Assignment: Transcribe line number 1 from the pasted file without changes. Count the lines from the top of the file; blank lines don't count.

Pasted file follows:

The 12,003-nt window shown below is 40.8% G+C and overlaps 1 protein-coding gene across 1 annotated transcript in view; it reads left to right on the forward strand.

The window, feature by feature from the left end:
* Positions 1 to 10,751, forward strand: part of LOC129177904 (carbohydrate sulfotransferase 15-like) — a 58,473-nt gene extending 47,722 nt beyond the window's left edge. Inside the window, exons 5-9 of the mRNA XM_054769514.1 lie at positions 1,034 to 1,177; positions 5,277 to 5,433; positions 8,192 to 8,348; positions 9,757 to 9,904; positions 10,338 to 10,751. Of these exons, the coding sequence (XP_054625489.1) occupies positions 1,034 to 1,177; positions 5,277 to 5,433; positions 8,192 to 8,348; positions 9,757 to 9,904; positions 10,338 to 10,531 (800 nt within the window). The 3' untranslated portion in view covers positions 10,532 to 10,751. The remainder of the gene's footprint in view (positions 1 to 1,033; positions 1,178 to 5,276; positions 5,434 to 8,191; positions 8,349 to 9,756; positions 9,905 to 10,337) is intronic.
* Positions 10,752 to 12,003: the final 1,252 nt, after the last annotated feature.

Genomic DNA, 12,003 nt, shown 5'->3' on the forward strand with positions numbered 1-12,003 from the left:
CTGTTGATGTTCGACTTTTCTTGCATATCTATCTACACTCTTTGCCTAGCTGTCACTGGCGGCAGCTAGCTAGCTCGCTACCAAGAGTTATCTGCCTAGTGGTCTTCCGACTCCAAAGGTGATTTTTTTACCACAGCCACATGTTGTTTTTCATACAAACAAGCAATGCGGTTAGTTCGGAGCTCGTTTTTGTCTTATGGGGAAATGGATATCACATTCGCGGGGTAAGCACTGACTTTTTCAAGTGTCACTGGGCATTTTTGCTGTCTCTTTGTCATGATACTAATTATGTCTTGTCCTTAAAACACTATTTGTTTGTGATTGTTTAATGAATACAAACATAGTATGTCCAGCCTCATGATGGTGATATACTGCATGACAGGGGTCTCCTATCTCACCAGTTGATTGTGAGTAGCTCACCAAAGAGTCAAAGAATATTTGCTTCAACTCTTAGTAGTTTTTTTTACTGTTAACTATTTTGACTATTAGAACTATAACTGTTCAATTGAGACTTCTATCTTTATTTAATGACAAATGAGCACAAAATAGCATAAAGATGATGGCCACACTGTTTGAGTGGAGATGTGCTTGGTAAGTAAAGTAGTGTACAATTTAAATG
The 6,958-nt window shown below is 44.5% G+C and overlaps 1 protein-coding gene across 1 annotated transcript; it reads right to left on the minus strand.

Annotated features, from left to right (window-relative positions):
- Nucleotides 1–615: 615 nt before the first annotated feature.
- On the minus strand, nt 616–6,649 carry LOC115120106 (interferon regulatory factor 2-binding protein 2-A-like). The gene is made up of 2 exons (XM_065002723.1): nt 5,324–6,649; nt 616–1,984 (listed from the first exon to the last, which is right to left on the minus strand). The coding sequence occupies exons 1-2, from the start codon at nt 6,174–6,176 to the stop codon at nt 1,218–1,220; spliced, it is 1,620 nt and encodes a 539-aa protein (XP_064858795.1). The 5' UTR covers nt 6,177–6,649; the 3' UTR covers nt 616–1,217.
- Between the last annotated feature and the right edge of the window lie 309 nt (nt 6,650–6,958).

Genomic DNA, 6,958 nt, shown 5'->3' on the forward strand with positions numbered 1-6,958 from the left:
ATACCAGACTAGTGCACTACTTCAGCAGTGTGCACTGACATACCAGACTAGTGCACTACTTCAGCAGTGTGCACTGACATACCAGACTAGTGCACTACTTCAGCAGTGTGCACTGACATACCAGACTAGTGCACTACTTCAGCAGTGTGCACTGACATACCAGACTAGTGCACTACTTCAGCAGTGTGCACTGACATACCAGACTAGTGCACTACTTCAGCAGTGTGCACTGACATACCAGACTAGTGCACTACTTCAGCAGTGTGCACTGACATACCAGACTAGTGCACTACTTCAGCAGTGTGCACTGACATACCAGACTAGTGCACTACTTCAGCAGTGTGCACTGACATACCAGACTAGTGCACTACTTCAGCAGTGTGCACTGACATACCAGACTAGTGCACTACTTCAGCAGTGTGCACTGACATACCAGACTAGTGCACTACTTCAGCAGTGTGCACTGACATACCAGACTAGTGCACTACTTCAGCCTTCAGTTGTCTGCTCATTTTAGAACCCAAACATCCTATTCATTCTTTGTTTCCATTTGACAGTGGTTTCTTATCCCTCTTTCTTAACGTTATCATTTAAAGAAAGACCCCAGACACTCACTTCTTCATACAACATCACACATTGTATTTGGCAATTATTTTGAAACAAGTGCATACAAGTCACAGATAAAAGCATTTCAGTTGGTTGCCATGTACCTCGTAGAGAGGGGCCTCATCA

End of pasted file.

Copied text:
The 12,003-nt window shown below is 40.8% G+C and overlaps 1 protein-coding gene across 1 annotated transcript in view; it reads left to right on the forward strand.